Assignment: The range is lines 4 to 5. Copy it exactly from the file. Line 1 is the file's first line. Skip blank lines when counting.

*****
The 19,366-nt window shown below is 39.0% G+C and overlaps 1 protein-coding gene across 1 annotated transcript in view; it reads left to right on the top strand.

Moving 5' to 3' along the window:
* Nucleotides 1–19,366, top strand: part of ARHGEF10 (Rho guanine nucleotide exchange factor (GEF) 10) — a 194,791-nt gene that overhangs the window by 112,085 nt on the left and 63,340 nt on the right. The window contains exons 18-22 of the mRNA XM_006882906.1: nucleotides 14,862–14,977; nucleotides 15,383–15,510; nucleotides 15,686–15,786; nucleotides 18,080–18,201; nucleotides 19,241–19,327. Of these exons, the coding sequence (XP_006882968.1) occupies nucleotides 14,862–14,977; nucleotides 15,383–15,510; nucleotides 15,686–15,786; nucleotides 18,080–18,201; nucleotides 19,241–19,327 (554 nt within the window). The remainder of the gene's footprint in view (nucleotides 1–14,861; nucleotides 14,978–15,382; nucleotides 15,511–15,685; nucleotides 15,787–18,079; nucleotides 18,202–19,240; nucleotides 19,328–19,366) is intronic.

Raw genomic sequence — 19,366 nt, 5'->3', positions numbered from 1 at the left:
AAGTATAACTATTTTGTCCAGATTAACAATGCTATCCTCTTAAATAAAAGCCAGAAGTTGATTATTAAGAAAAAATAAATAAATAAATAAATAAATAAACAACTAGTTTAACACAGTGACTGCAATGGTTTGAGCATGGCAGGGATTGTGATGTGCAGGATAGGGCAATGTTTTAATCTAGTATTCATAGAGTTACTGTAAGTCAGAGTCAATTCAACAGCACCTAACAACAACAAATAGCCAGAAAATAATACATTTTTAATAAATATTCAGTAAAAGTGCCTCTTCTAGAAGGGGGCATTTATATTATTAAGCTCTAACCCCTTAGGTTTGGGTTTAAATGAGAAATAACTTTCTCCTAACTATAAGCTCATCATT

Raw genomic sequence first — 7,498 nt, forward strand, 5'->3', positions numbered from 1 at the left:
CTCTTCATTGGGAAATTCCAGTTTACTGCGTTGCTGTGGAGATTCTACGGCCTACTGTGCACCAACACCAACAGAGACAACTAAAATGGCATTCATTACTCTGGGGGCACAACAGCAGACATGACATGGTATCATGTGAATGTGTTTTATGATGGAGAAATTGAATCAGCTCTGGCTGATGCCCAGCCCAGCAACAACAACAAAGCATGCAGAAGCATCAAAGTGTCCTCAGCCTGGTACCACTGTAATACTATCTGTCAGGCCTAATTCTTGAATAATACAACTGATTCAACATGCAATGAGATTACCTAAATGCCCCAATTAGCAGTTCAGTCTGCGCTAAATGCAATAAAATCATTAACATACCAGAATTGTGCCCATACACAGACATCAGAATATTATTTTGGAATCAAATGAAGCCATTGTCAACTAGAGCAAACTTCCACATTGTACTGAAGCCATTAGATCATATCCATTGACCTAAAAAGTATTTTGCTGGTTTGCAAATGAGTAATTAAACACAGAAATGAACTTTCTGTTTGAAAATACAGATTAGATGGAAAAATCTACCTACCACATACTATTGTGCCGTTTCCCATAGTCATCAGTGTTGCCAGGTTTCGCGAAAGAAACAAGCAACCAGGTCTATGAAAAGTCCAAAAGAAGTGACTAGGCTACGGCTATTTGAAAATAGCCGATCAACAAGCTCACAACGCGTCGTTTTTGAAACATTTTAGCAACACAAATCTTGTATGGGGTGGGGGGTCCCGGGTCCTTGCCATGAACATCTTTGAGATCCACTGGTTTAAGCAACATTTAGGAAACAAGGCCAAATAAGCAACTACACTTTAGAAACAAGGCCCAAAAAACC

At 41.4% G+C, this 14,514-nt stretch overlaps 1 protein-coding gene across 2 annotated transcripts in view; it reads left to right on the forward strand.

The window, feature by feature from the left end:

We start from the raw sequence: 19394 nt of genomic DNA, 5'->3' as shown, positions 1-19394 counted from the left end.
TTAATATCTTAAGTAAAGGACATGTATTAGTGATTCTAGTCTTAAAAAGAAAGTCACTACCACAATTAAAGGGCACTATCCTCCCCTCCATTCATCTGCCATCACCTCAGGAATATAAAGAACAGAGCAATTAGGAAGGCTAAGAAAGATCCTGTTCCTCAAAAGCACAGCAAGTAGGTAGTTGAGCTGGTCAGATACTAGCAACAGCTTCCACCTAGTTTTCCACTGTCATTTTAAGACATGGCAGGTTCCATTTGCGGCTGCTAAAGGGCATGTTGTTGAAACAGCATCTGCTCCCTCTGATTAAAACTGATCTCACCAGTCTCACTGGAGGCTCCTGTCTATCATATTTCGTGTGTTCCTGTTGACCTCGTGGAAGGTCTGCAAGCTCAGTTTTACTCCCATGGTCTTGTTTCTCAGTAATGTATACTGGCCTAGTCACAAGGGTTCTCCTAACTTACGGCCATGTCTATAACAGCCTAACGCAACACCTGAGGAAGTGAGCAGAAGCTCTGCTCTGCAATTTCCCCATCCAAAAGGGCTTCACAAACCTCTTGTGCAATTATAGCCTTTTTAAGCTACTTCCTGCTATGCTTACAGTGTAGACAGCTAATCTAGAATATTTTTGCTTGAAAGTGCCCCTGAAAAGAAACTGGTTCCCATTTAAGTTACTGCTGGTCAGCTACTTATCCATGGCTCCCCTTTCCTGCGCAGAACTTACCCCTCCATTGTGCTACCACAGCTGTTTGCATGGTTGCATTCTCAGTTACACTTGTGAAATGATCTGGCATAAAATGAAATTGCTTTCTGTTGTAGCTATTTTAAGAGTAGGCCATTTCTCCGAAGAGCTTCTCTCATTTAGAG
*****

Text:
Raw genomic sequence — 19,366 nt, 5'->3', positions numbered from 1 at the left:
AAGTATAACTATTTTGTCCAGATTAACAATGCTATCCTCTTAAATAAAAGCCAGAAGTTGATTATTAAGAAAAAATAAATAAATAAATAAATAAATAAACAACTAGTTTAACACAGTGACTGCAATGGTTTGAGCATGGCAGGGATTGTGATGTGCAGGATAGGGCAATGTTTTAATCTAGTATTCATAGAGTTACTGTAAGTCAGAGTCAATTCAACAGCACCTAACAACAACAAATAGCCAGAAAATAATACATTTTTAATAAATATTCAGTAAAAGTGCCTCTTCTAGAAGGGGGCATTTATATTATTAAGCTCTAACCCCTTAGGTTTGGGTTTAAATGAGAAATAACTTTCTCCTAACTATAAGCTCATCATT